March fiction titles to put a spring in your step!

The moment we saw the trees begin to blossom, we knew it was time to throw the curtains wide and shake off those winter blues. (At least, we thought it was… until it began to snow here in London. But begone! Nothing can bring us down!) We are ready for spring, and what better way to put a bounce in our step than by showing off the blooming beautiful fiction titles we have sprouting this month!

Jamie MacGillivray: A Renegade’s Journey by John Sayles
Melville House Publishing, 9781612199887, HB, £25, 2/3/2023

Following the sprawling adventures of highlander Jamie McGillivray across smoke-filled, bloody battlefields and across continents in a thrilling historical and cinematic epic.

It begins in the highlands of Scotland in 1746, at the Battle of Culloden, the last desperate stand of the Stuart ‘pretender’ to the throne of the Three Kingdoms, Bonnie Prince Charlie, and his rabidly loyal supporters. Vanquished with his comrades by the forces of the Hanoverian (and Protestant) British crown, the novel’s eponymous hero, Jamie MacGillivray, narrowly escapes a roadside execution only to be recaptured by the victors and shipped to Marshalsea Prison (central to Charles Dickens’s Hard Times) where he cheats the hangman a second time before being sentenced to transportation and indentured servitude in colonial America ‘for the term of his natural life.’ His travels are paralleled by those of Jenny Ferguson, a poor, village girl swept up on false charges by the English and also sent in chains to the New World. The novel follows Jamie and Jenny through servitude, revolt, escape, and romantic entanglements pawns in a deadly game.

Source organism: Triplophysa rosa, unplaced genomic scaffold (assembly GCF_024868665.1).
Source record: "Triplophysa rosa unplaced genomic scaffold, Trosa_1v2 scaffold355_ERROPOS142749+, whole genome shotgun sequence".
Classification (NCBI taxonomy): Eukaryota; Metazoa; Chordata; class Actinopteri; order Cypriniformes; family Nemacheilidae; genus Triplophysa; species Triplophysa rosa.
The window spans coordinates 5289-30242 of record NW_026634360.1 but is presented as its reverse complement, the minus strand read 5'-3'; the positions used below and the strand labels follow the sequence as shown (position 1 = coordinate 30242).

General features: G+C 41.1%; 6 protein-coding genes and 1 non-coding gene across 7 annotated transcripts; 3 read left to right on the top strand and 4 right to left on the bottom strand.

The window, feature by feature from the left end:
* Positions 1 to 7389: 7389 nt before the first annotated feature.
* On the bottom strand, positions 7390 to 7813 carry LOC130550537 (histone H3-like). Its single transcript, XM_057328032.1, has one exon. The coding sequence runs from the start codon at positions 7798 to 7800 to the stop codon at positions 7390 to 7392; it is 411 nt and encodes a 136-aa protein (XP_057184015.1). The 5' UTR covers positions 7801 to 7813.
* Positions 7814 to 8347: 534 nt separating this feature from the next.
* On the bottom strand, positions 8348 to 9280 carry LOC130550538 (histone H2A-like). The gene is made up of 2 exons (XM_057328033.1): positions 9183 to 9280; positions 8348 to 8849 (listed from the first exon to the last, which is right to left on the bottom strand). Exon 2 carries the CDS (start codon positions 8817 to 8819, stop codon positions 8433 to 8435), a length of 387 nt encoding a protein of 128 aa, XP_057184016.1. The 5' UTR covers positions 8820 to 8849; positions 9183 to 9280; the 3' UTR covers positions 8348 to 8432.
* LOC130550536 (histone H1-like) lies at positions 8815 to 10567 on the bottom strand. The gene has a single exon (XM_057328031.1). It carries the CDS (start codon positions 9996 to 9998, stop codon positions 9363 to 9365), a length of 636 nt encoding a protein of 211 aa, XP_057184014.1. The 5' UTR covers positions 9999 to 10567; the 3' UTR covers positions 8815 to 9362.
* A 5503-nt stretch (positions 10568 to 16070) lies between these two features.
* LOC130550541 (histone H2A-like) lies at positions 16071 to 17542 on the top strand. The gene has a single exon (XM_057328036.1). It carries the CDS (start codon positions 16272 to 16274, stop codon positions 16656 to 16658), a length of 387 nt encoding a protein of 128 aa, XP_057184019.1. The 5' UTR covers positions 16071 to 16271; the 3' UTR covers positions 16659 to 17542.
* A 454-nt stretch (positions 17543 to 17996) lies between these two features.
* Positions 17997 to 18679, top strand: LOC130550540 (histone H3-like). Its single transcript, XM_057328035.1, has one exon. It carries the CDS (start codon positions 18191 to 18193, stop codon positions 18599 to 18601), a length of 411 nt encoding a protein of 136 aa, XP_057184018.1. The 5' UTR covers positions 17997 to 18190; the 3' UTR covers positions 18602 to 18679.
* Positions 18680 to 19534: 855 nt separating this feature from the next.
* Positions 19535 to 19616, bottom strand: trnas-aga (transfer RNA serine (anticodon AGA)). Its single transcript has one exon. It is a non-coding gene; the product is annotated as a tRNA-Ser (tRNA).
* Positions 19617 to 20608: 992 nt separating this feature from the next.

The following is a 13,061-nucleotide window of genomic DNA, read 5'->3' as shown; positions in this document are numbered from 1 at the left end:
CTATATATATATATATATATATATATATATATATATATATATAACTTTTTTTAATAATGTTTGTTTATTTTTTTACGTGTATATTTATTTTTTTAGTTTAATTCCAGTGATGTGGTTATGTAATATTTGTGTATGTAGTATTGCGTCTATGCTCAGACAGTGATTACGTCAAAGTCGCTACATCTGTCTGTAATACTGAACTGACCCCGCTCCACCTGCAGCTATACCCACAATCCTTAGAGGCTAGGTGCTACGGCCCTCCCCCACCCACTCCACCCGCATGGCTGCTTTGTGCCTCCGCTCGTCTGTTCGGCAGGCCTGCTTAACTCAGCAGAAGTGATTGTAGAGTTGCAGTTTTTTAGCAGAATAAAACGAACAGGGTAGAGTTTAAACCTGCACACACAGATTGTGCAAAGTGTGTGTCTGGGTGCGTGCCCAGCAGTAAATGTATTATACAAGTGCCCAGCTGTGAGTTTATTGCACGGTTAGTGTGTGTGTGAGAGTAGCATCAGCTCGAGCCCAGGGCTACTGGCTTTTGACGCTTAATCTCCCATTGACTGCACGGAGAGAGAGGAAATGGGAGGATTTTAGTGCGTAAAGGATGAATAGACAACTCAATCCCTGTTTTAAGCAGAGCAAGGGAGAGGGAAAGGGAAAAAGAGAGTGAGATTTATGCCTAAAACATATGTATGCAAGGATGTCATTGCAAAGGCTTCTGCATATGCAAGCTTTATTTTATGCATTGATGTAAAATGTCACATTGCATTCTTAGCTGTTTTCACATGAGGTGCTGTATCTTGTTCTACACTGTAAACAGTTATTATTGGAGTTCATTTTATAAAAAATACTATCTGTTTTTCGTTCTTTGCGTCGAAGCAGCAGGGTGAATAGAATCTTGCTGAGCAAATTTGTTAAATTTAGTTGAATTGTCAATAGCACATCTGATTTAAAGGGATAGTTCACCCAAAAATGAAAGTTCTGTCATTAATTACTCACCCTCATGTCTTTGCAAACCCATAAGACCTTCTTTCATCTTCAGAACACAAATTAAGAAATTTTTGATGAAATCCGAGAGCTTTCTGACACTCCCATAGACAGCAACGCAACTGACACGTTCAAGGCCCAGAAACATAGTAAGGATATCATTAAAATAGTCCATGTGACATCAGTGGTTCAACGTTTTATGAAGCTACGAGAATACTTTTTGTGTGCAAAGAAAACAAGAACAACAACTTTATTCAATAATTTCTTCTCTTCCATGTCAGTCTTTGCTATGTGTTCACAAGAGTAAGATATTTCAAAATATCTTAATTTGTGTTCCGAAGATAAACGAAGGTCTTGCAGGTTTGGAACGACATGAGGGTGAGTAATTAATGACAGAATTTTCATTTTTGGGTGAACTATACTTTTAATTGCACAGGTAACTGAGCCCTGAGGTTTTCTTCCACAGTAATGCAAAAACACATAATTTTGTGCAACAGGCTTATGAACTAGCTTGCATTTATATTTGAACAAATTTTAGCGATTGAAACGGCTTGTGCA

The Gospel of Orla by Eoghan Walls
Seven Stories Press, 9781838415990, PB, £10.99, 9/3/2023

A grieving, spirited, and often in trouble teenage girl named Orla McDevitt meets a man called Jesus who can raise the dead in this stunning debut novel about family, faith, and loss by an acclaimed Northern Irish poet.

Fourteen-year-old Orla’s mum is dead. She lives in England with her unemployed father and baby sister Lily, but she’s planning to run away to live in Northern Ireland, where her mother is buried. Preoccupied with trouble at home and at school, she accidentally crashes her bike into a man who calls himself Jesus and says he is the Son of God. He has never seen a smartphone. He can raise animals from the dead by blowing into their mouths, including Orla’s cat Sneaky. Orla convinces Jesus to come with her to Ireland to bring her mum back to life and she teaches him how to ride a bike to get there. But Jesus has plans of his own, and after one of his revivals goes horribly wrong, Orla must decide how far she is willing to go to save her mother. A hilarious coming-of-age story, road novel, and meditation on the mysteries of faith and grief, this debut novel heralds an important new voice in world literature.

The Gospel According to the New World by Maryse Conde, translated by Richard Philcox
World Editions, 9781912987368, PB, £13.99, 9/3/2023

A captivating new novel from the Queen of Caribbean Storytelling.

One Easter Sunday, Madame Ballandra puts her hands together and exclaims: ‘A miracle!’ Baby Pascal is strikingly beautiful, brown in complexion, with grey-green eyes like the sea. But where does he come from? Is he really the child of God? So goes the rumour, and many signs throughout his life will cause this theory to gain ground. From journey to journey and from one community to another, Pascal sets off in search of his origins, trying to understand the meaning of his mission. Will he be able to change the fate of humanity? And what will the New World Gospel reveal? For all its beauty, vivacity, humour, and power, Maryse Conde’s latest novel is above all a work of combat. Lucid and full of conviction, Conde attests that solidarity and love remain our most extraordinary and lifesaving forces.

By Way of Sorrow by Robyn Gigl